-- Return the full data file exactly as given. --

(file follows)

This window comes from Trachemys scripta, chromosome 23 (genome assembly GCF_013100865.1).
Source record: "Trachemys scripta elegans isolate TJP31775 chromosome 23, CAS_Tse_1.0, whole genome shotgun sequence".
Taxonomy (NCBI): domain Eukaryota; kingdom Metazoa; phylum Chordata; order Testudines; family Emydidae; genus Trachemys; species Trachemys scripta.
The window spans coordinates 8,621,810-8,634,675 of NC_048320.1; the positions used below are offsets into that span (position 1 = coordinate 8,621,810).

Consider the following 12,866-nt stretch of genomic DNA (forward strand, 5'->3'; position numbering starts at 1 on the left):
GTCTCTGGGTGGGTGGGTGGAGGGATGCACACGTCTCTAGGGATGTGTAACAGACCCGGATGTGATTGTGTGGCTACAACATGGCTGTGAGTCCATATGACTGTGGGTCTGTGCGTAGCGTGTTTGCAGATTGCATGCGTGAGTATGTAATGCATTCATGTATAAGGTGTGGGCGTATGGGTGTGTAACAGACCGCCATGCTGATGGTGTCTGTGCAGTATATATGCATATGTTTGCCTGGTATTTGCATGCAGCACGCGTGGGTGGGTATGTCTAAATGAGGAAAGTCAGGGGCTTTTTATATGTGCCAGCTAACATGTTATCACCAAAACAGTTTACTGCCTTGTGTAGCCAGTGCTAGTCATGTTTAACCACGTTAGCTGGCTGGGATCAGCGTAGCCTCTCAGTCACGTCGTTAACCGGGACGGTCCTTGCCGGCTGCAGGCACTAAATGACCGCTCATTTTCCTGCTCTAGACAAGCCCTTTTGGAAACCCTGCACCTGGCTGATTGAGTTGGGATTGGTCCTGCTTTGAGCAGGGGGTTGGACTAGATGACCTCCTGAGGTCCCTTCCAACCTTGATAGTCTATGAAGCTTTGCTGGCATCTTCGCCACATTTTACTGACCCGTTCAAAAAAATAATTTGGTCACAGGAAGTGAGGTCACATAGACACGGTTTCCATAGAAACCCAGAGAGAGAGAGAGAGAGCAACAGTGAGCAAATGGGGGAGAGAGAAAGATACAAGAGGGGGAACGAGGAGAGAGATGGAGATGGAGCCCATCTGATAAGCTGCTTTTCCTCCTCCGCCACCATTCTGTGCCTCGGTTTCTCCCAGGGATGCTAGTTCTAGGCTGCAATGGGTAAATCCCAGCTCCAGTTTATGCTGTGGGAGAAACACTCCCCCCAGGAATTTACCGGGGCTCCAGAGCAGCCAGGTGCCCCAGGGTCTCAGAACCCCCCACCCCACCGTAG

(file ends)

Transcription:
This window comes from Trachemys scripta, chromosome 23 (genome assembly GCF_013100865.1).
Source record: "Trachemys scripta elegans isolate TJP31775 chromosome 23, CAS_Tse_1.0, whole genome shotgun sequence".
Taxonomy (NCBI): domain Eukaryota; kingdom Metazoa; phylum Chordata; order Testudines; family Emydidae; genus Trachemys; species Trachemys scripta.
The window spans coordinates 8,621,810-8,634,675 of NC_048320.1; the positions used below are offsets into that span (position 1 = coordinate 8,621,810).

Consider the following 12,866-nt stretch of genomic DNA (forward strand, 5'->3'; position numbering starts at 1 on the left):
GTCTCTGGGTGGGTGGGTGGAGGGATGCACACGTCTCTAGGGATGTGTAACAGACCCGGATGTGATTGTGTGGCTACAACATGGCTGTGAGTCCATATGACTGTGGGTCTGTGCGTAGCGTGTTTGCAGATTGCATGCGTGAGTATGTAATGCATTCATGTATAAGGTGTGGGCGTATGGGTGTGTAACAGACCGCCATGCTGATGGTGTCTGTGCAGTATATATGCATATGTTTGCCTGGTATTTGCATGCAGCACGCGTGGGTGGGTATGTCTAAATGAGGAAAGTCAGGGGCTTTTTATATGTGCCAGCTAACATGTTATCACCAAAACAGTTTACTGCCTTGTGTAGCCAGTGCTAGTCATGTTTAACCACGTTAGCTGGCTGGGATCAGCGTAGCCTCTCAGTCACGTCGTTAACCGGGACGGTCCTTGCCGGCTGCAGGCACTAAATGACCGCTCATTTTCCTGCTCTAGACAAGCCCTTTTGGAAACCCTGCACCTGGCTGATTGAGTTGGGATTGGTCCTGCTTTGAGCAGGGGGTTGGACTAGATGACCTCCTGAGGTCCCTTCCAACCTTGATAGTCTATGAAGCTTTGCTGGCATCTTCGCCACATTTTACTGACCCGTTCAAAAAAATAATTTGGTCACAGGAAGTGAGGTCACATAGACACGGTTTCCATAGAAACCCAGAGAGAGAGAGAGAGAGCAACAGTGAGCAAATGGGGGAGAGAGAAAGATACAAGAGGGGGAACGAGGAGAGAGATGGAGATGGAGCCCATCTGATAAGCTGCTTTTCCTCCTCCGCCACCATTCTGTGCCTCGGTTTCTCCCAGGGATGCTAGTTCTAGGCTGCAATGGGTAAATCCCAGCTCCAGTTTATGCTGTGGGAGAAACACTCCCCCCAGGAATTTACCGGGGCTCCAGAGCAGCCAGGTGCCCCAGGGTCTCAGAACCCCCCACCCCACCGTAG